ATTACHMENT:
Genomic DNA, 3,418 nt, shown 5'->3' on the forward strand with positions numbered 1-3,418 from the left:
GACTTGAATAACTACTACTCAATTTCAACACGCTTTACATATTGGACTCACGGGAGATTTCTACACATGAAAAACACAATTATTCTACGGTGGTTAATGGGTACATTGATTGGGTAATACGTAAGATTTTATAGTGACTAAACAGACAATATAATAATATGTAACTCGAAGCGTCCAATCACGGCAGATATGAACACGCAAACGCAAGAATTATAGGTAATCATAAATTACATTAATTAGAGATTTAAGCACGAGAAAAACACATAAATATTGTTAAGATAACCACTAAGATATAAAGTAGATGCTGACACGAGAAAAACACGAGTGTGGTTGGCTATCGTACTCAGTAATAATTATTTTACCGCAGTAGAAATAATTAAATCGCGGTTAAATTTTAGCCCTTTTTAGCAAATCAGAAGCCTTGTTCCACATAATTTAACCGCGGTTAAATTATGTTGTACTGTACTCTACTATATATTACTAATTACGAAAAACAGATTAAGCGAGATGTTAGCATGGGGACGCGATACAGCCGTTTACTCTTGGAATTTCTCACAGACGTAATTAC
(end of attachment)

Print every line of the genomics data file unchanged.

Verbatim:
Genomic DNA, 3,418 nt, shown 5'->3' on the forward strand with positions numbered 1-3,418 from the left:
GACTTGAATAACTACTACTCAATTTCAACACGCTTTACATATTGGACTCACGGGAGATTTCTACACATGAAAAACACAATTATTCTACGGTGGTTAATGGGTACATTGATTGGGTAATACGTAAGATTTTATAGTGACTAAACAGACAATATAATAATATGTAACTCGAAGCGTCCAATCACGGCAGATATGAACACGCAAACGCAAGAATTATAGGTAATCATAAATTACATTAATTAGAGATTTAAGCACGAGAAAAACACATAAATATTGTTAAGATAACCACTAAGATATAAAGTAGATGCTGACACGAGAAAAACACGAGTGTGGTTGGCTATCGTACTCAGTAATAATTATTTTACCGCAGTAGAAATAATTAAATCGCGGTTAAATTTTAGCCCTTTTTAGCAAATCAGAAGCCTTGTTCCACATAATTTAACCGCGGTTAAATTATGTTGTACTGTACTCTACTATATATTACTAATTACGAAAAACAGATTAAGCGAGATGTTAGCATGGGGACGCGATACAGCCGTTTACTCTTGGAATTTCTCACAGACGTAATTAC